I N V E N T O R Y : New works by Augustine Kofie
November 21 - December 19, 2015.
Jonathan LeVine Gallery is pleased to present INVENTORY, new works by Los Angeles-based artist Augustine Kofie, in his first solo exhibition at the gallery. In the exhibition, Kofie explores the role of inventory in his work.
The word inventory, “a complete list of items such as property, goods in stock, or contents of a building,” comes into English from the Late Latin inventarium, a “list of what is found,” from the Latin invenire, “to devise, discover, find.” Invention and inventory are thus linked: the making of something new comes from the discovery of something existent, its subsequent cataloguing, storing, and use as stock.
The inventory in question consists of found, reclaimed press- or chip-board, a heavier paper stock used in packaging and office supplies from the 1950s to the 1980s: steno notepads, file folders, envelopes, index cards, or industrial packaging designed, printed and manufactured in the USA. These are old technologies, now rendered obsolete, used for organizing in a predigital, bygone era. Kofie finds and collects these at estate sales in the greater Los Angeles area in a highly specific form of “controlled hoarding,” in the artist’s own words. He gleans this refuse of the past—forgotten, unwanted, unseen—from the homes, workshops, and garages of the elderly, who saved everything, back when things were made well, made to last.
Kofie explains his attraction to office supplies through his obsessiveness with organization, not order so much as cataloging. A self-defined “compartamentalizer,” he breaks his work process into phases, especially for a cohesive, coherent collection such as the one in this exhibition. He begins by drawing small case studies on notepaper or note pads—loose leafed, easily discardable. These become reference for collage work, in which the discovery and collection of forsaken materials is the first step. Next, the materials enter his studio, where they are meticulously inventoried—archived by color palette, thickness, and category in vintage industrial file cabinets, “sometimes for years, sometimes for that day,” until they make their way into an assemblage. Finally, layers of pencil, ballpoint pen, silkscreen, and acrylic ink cover the assemblage, making it cohere.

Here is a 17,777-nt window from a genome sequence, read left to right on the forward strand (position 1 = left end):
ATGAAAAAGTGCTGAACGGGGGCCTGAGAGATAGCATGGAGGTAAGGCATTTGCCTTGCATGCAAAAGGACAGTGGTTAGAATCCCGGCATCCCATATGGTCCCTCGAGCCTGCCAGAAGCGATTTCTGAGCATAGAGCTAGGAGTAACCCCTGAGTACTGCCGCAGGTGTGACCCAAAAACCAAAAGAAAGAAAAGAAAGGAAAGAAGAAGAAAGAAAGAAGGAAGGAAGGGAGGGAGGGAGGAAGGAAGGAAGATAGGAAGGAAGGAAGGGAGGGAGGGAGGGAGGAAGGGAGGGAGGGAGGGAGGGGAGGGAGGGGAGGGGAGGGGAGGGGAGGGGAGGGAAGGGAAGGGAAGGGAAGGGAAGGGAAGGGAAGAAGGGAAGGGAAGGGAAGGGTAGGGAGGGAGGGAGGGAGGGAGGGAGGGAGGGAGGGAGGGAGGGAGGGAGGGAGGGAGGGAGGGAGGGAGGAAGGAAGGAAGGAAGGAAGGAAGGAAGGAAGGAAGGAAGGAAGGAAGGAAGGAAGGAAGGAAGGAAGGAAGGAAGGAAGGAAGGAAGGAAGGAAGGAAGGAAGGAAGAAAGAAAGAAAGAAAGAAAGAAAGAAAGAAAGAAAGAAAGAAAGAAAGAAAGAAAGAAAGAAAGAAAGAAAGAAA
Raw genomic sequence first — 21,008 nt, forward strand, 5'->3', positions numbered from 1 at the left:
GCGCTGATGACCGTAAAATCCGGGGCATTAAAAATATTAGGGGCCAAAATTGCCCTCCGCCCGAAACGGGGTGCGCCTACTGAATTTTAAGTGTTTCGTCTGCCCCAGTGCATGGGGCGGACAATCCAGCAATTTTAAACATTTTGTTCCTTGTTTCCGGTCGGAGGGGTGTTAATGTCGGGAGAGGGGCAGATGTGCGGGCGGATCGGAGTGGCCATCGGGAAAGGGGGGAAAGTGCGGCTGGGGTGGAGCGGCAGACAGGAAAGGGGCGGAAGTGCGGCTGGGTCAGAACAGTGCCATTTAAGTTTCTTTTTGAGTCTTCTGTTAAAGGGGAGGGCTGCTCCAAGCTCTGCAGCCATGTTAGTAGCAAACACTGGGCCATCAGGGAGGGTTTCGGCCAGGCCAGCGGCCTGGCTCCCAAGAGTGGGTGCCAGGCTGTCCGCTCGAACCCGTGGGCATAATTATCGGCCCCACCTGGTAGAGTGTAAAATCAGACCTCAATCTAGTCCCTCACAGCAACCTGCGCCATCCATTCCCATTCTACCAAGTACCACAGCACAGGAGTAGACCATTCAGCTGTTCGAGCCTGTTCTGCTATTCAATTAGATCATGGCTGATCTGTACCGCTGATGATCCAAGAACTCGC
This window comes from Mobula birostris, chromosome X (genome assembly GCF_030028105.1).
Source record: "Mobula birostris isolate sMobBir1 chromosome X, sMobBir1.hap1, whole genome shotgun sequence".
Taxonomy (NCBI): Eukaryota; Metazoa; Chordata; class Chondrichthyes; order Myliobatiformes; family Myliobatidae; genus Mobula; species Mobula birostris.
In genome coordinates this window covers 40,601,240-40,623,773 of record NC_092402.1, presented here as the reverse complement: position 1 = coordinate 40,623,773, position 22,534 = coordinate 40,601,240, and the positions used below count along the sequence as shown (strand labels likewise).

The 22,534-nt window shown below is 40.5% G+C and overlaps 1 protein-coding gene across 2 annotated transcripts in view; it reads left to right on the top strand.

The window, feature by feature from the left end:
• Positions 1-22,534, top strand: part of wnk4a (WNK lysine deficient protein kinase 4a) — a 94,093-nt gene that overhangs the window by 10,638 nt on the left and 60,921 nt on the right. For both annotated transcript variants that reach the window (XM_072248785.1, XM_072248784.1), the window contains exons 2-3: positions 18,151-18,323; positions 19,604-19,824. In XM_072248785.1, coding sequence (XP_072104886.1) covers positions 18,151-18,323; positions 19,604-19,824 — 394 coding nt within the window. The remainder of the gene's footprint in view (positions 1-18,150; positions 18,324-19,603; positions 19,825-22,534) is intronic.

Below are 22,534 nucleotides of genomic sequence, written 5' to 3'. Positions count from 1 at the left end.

Kofie describes his process, both in collage and in painting, as one of building, like an architect making a model in two dimensions for a structure that will never be built. The found materials are the first building blocks of this process, essential to it. The painting and drawing that follows brings them into new purpose, new life. “I’m not building brand new systems, I’m building systems that have existed and have been forgotten.”
This method of citing systems that have existed in the past—the process of discovering, isolating, and repurposing in something existent a component of new creative possibility—defines sampling. A parallel version of the process forms the basis of Kofie’s soundtracks for his exhibitions (under the moniker 4X4Tracktor), many of which sample records found at the same estate sales as well as marginal cinema from the same era. But whereas sampling poaches bits of work made by other artists, amassing and repurposing an inventory of predigital office supplies does not infringe on anyone’s creative copyright. Flipping the materials becomes an act of elevation, of salvage from oblivion. INVENTORY focuses on reappropriation as the very beginning of Kofie’s work.